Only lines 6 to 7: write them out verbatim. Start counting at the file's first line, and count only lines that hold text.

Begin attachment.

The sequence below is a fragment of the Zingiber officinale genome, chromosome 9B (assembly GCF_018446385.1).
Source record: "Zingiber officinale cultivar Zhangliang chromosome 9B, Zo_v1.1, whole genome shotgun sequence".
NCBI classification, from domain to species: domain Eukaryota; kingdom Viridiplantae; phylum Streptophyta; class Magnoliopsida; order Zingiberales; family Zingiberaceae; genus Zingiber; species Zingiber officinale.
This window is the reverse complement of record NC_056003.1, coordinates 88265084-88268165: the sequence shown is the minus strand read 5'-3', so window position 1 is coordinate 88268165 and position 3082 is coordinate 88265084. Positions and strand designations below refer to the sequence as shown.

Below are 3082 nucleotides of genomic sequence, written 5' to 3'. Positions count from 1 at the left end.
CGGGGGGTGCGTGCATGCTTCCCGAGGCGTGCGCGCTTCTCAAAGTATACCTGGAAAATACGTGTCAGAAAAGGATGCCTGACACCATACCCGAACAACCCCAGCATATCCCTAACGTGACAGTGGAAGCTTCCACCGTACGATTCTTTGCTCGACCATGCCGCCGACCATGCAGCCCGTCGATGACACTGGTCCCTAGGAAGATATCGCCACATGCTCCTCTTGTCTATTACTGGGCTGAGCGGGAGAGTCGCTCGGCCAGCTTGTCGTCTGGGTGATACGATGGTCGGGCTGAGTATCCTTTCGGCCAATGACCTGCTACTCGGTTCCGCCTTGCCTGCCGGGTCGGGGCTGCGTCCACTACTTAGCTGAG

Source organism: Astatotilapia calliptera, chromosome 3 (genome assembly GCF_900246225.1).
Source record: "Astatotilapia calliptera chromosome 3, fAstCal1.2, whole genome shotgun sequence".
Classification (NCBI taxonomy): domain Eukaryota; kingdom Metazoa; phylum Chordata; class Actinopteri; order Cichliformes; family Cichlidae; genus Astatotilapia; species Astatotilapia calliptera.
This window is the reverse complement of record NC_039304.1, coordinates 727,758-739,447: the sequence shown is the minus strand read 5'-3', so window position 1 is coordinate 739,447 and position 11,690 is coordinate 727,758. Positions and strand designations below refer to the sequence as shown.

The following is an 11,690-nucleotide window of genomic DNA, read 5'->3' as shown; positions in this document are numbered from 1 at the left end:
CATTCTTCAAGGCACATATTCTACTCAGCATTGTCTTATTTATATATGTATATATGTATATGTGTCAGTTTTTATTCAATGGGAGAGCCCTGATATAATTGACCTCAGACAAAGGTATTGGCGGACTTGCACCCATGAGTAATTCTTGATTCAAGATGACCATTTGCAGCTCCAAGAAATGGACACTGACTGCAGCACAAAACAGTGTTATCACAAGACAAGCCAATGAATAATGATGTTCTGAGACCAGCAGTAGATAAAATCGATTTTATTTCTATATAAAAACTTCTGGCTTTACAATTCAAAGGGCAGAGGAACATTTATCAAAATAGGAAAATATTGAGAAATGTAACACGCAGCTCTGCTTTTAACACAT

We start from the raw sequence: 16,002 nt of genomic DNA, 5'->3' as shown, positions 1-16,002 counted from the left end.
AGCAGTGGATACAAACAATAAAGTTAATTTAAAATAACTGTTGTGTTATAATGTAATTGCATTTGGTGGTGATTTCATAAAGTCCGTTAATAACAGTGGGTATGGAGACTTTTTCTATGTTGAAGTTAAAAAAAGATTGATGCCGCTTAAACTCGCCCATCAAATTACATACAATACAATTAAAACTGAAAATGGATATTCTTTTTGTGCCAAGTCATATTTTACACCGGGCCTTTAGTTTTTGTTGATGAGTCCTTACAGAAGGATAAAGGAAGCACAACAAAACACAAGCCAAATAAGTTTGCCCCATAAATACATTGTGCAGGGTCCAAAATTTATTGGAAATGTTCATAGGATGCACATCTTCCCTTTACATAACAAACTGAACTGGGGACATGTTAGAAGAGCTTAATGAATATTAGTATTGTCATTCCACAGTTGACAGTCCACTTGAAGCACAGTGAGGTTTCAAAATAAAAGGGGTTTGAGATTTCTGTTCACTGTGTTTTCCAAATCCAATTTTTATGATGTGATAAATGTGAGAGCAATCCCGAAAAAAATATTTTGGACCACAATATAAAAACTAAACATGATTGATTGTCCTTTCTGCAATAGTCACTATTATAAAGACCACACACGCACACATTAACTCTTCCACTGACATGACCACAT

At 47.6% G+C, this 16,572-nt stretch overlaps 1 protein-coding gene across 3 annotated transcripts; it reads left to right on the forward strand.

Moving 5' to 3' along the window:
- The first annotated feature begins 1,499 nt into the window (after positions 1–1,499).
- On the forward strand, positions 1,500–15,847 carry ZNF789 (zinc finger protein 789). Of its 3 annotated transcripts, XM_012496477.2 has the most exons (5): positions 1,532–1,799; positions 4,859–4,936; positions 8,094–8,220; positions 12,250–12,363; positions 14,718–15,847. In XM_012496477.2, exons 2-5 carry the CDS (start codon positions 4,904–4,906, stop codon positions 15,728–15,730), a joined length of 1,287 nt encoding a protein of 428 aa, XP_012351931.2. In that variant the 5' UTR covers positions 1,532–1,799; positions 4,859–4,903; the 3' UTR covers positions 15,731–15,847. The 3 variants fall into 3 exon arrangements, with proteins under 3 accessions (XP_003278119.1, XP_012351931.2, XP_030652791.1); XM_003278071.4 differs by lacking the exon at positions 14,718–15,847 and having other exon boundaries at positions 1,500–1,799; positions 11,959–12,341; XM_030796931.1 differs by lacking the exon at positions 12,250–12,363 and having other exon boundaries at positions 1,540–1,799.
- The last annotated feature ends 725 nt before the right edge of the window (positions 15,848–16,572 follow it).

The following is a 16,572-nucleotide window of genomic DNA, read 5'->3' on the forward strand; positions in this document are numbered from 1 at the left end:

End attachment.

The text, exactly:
CGGGGGGTGCGTGCATGCTTCCCGAGGCGTGCGCGCTTCTCAAAGTATACCTGGAAAATACGTGTCAGAAAAGGATGCCTGACACCATACCCGAACAACCCCAGCATATCCCTAACGTGACAGTGGAAGCTTCCACCGTACGATTCTTTGCTCGACCATGCCGCCGACCATGCAGCCCGTCGATGACACTGGTCCCTAGGAAGATATCGCCACATGCTCCTCTTGTCTATTACTGGGCTGAGCGGGAGAGTCGCTCGGCCAGCTTGTCGTCTGGGTGATACGATGGTCGGGCTGAGTATCCTTTCGGCCAATGACCTGCTACTCGGTTCCGCCTTGCCTGCCGGGTCGGGGCTGCGTCCACTACTTAGCTGAG

Source organism: Astatotilapia calliptera, chromosome 3 (genome assembly GCF_900246225.1).